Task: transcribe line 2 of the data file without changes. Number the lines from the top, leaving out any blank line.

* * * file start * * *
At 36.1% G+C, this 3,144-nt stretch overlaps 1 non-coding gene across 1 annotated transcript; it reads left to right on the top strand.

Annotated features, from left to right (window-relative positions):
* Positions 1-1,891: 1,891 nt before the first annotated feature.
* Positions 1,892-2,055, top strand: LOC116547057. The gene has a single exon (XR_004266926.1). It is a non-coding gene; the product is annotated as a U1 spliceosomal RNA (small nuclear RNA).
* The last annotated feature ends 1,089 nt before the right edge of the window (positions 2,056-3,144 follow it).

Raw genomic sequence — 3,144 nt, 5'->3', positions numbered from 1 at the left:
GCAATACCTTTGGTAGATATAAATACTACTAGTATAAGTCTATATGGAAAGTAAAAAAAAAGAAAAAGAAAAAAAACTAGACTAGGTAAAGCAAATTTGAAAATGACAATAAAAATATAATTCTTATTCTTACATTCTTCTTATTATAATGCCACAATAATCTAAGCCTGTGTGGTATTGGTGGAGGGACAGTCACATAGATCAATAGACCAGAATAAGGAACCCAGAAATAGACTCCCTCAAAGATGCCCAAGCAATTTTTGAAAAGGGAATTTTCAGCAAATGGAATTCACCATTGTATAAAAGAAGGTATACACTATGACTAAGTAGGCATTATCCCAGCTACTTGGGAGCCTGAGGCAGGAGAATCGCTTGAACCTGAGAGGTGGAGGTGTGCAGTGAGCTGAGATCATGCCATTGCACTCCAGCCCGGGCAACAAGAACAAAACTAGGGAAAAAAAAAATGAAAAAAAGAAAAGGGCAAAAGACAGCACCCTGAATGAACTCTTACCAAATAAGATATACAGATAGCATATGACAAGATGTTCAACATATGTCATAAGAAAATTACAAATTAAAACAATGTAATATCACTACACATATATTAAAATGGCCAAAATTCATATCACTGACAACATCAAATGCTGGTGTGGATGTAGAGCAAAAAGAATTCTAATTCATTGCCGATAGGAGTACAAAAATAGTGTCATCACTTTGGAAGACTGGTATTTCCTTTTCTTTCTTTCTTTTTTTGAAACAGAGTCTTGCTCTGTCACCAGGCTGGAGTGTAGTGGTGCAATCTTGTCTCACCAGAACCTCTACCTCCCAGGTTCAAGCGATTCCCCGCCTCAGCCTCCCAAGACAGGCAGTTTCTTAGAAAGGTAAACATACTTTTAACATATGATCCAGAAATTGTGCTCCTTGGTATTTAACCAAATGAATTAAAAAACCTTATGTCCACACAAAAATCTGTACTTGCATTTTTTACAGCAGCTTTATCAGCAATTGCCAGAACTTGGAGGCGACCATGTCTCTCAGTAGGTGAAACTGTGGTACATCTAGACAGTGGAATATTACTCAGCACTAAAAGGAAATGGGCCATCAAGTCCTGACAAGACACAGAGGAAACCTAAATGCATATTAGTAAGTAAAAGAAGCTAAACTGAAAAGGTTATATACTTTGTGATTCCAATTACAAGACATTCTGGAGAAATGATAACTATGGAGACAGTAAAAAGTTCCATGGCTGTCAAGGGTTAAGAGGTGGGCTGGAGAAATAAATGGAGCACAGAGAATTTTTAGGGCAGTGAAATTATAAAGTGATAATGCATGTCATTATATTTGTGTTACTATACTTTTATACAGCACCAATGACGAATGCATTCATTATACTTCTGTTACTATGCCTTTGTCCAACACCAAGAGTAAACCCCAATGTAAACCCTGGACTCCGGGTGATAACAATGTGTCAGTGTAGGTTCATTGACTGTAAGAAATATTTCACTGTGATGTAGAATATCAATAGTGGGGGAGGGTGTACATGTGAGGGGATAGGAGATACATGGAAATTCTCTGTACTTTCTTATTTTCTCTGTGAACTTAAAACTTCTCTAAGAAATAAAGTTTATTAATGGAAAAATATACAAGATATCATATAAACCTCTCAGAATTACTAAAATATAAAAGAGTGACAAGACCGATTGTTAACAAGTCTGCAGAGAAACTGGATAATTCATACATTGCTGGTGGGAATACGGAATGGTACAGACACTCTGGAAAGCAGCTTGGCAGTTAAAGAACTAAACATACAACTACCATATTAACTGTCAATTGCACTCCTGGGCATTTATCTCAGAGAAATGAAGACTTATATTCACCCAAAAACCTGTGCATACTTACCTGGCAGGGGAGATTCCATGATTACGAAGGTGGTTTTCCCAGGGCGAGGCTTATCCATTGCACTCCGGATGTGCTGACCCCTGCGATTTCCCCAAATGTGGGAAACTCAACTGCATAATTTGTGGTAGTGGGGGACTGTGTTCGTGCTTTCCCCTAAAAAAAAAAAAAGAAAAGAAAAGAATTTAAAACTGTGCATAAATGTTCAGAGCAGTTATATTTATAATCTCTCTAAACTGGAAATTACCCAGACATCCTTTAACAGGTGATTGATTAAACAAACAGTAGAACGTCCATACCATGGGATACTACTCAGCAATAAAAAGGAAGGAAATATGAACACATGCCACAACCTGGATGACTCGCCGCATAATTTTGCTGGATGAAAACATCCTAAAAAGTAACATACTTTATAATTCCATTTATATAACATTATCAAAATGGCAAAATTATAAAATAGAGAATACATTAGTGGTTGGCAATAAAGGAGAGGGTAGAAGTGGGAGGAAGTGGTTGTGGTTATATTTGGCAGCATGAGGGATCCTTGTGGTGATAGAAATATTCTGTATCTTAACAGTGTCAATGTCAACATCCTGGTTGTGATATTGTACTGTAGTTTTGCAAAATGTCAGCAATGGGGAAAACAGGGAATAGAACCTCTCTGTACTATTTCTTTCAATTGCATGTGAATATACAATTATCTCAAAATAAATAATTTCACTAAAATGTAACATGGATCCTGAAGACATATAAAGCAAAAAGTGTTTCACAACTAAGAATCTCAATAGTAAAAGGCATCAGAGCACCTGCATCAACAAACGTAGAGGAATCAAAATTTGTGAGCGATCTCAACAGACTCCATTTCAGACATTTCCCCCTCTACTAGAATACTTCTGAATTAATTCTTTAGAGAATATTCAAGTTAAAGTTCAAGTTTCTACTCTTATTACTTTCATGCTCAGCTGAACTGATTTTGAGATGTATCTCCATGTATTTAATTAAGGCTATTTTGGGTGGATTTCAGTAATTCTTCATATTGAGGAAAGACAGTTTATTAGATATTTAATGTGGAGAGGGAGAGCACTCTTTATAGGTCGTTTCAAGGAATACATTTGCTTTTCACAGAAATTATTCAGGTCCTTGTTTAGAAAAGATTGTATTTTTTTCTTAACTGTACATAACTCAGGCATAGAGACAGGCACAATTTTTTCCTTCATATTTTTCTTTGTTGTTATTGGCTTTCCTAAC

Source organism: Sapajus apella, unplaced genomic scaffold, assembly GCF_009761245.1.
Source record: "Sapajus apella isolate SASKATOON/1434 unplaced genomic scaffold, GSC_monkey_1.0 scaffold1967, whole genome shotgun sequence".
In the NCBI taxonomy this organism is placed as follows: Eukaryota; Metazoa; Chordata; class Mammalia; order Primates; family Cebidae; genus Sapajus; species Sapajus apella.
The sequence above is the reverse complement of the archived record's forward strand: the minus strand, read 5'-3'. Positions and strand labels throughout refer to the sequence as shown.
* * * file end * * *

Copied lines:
Annotated features, from left to right (window-relative positions):